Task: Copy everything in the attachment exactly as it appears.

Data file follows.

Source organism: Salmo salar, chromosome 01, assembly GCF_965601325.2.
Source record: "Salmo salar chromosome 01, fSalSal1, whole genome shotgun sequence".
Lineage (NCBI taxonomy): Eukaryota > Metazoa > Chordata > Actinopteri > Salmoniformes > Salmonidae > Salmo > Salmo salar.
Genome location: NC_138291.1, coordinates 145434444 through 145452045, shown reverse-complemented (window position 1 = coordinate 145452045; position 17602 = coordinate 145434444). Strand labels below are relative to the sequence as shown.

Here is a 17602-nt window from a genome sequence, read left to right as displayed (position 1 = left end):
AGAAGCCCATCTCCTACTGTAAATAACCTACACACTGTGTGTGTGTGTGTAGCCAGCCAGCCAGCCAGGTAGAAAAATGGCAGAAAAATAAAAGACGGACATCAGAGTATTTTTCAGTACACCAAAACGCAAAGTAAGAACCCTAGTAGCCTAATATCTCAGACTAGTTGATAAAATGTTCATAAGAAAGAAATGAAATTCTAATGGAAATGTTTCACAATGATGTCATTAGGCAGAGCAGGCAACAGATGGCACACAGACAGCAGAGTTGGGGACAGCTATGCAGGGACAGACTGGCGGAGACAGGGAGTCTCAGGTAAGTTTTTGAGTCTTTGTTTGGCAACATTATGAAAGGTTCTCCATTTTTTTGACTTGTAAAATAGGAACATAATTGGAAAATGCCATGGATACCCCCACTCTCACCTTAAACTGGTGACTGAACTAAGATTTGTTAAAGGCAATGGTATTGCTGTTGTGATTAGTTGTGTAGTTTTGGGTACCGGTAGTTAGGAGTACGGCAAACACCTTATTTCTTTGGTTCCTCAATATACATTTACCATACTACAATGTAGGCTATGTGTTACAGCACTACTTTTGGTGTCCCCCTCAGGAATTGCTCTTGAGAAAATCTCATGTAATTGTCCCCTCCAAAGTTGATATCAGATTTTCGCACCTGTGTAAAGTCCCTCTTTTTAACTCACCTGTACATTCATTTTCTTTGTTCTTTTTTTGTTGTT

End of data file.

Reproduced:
Source organism: Salmo salar, chromosome 01, assembly GCF_965601325.2.
Source record: "Salmo salar chromosome 01, fSalSal1, whole genome shotgun sequence".
Lineage (NCBI taxonomy): Eukaryota > Metazoa > Chordata > Actinopteri > Salmoniformes > Salmonidae > Salmo > Salmo salar.
Genome location: NC_138291.1, coordinates 145434444 through 145452045, shown reverse-complemented (window position 1 = coordinate 145452045; position 17602 = coordinate 145434444). Strand labels below are relative to the sequence as shown.

Here is a 17602-nt window from a genome sequence, read left to right as displayed (position 1 = left end):
AGAAGCCCATCTCCTACTGTAAATAACCTACACACTGTGTGTGTGTGTGTAGCCAGCCAGCCAGCCAGGTAGAAAAATGGCAGAAAAATAAAAGACGGACATCAGAGTATTTTTCAGTACACCAAAACGCAAAGTAAGAACCCTAGTAGCCTAATATCTCAGACTAGTTGATAAAATGTTCATAAGAAAGAAATGAAATTCTAATGGAAATGTTTCACAATGATGTCATTAGGCAGAGCAGGCAACAGATGGCACACAGACAGCAGAGTTGGGGACAGCTATGCAGGGACAGACTGGCGGAGACAGGGAGTCTCAGGTAAGTTTTTGAGTCTTTGTTTGGCAACATTATGAAAGGTTCTCCATTTTTTTGACTTGTAAAATAGGAACATAATTGGAAAATGCCATGGATACCCCCACTCTCACCTTAAACTGGTGACTGAACTAAGATTTGTTAAAGGCAATGGTATTGCTGTTGTGATTAGTTGTGTAGTTTTGGGTACCGGTAGTTAGGAGTACGGCAAACACCTTATTTCTTTGGTTCCTCAATATACATTTACCATACTACAATGTAGGCTATGTGTTACAGCACTACTTTTGGTGTCCCCCTCAGGAATTGCTCTTGAGAAAATCTCATGTAATTGTCCCCTCCAAAGTTGATATCAGATTTTCGCACCTGTGTAAAGTCCCTCTTTTTAACTCACCTGTACATTCATTTTCTTTGTTCTTTTTTTGTTGTT